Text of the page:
India vs South Africa, 3rd Test: 'Diabolical' Nagpur pitch compared to akhara
As many as 20 wickets fall on second day of third Test between India and South Africa at Nagpur.
New Delhi: The second day of third Test match between India and South Africa witnessed as many as 20 wickets falling on a rank turner, and many have voiced their concerns about preparing un-sporting pitchs vis-a-vis the perceived home advantage thus gained by the hosts.
India's premier spinner Ravichandran Ashwin, who has assumed the role of a strike bowler at least while playing at home turf, tried to counter the criticism by saying that "talks about the pitch are getting out of hand."
Ashwin, who picked his second five-wicket haul in the series, went onto say, "What is the problem about spin and bounce? It is good to have even spin and bounce, isn't it? It's about skills for batsmen to play and counter it."
But earlier, Glenn Maxwell, Mathew Hayden and Michael Vaughan had already criticised the Nagpur pitch. Both Maxwell and Vaughan had called it 'diabolical'.
— Glenn Maxwell (@Gmaxi_32) November 26, 2015
This pitch in Nagpur is nothing short of diabolical for Test Cricket ... Telling me that was prepared to last 5 days..!!!!!!!!!!
— Michael Vaughan (@MichaelVaughan) November 26, 2015
— Matthew Hayden AM (@HaydosTweets) November 26, 2015
Besides, Pakistan legend Wasim Akram had compared the pitch to a akhara (wrestling pit) and called cricket's world body International Cricket Council (ICC) to "get into preparing Test pitches" in a newspaper article.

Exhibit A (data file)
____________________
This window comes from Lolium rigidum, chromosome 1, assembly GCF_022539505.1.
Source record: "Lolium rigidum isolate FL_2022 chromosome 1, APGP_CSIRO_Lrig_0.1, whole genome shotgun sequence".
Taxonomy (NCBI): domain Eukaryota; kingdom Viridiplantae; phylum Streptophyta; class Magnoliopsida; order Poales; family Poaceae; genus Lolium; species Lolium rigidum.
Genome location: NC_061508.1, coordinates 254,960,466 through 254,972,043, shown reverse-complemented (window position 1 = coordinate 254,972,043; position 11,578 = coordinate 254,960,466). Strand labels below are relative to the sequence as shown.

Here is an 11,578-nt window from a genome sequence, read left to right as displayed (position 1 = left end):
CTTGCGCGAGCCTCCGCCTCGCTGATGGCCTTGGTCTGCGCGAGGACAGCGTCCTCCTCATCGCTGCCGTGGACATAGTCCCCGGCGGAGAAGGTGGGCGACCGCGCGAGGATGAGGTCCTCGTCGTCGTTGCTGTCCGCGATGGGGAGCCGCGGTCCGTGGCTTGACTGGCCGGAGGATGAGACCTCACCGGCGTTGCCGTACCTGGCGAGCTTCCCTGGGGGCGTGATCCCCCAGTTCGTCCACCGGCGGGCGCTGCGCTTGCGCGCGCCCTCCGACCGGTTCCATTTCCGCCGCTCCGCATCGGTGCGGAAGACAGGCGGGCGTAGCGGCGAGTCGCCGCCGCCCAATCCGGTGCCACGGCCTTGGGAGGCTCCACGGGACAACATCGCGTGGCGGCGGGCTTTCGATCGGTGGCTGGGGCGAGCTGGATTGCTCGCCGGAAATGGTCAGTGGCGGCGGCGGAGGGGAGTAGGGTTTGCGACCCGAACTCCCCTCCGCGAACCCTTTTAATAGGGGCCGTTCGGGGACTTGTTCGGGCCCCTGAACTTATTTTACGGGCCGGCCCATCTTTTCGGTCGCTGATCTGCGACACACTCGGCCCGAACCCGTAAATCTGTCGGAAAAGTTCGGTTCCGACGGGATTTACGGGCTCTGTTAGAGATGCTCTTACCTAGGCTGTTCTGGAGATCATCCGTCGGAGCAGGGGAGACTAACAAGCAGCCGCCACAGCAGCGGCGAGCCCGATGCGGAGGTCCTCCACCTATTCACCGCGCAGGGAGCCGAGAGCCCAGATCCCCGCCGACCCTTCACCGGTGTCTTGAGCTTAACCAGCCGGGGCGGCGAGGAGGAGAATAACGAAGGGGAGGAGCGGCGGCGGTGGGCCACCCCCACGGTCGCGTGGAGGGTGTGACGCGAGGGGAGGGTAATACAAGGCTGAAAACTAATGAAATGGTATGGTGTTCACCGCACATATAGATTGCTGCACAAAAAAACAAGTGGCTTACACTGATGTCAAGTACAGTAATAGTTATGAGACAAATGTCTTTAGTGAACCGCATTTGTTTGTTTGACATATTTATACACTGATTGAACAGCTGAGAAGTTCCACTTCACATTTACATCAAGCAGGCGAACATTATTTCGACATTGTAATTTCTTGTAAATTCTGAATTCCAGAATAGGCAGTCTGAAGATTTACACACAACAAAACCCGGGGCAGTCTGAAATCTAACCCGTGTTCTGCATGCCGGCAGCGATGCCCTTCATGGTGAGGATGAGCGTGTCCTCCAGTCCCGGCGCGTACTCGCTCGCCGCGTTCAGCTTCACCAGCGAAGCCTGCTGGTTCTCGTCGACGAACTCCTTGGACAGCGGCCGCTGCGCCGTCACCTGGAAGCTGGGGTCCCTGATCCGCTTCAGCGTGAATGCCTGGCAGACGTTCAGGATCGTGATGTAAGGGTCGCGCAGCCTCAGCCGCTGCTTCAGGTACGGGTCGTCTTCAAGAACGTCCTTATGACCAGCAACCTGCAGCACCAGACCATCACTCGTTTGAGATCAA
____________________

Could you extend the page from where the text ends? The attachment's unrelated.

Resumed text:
In his Times of India column, Akram wrote: "I think the ICC should ... get into preparing Test pitches all over the world, or start deducting points that will affect a team's ranking. Till then we will keep getting these akharas (wrestling pits) like the one in Jamtha, where the ball hardly comes on to the bat."
South African great, Jacques Kallis, also shared his take on the issue.
"Ask a spinner whether he would prefer to bowl on a decent pitch with 400+ runs on the board, or on a dry turner with just 200 on the board where he has to worry about every run, and I think most will take the first option," Kallis wrote in his Hindu column.
At stumps on Day 2, visiting Proteas were 32/2 after being shot out for a meager total of 79 runs in the first innings. They now need seemingly impossible 278 more runs to win the match and level the series.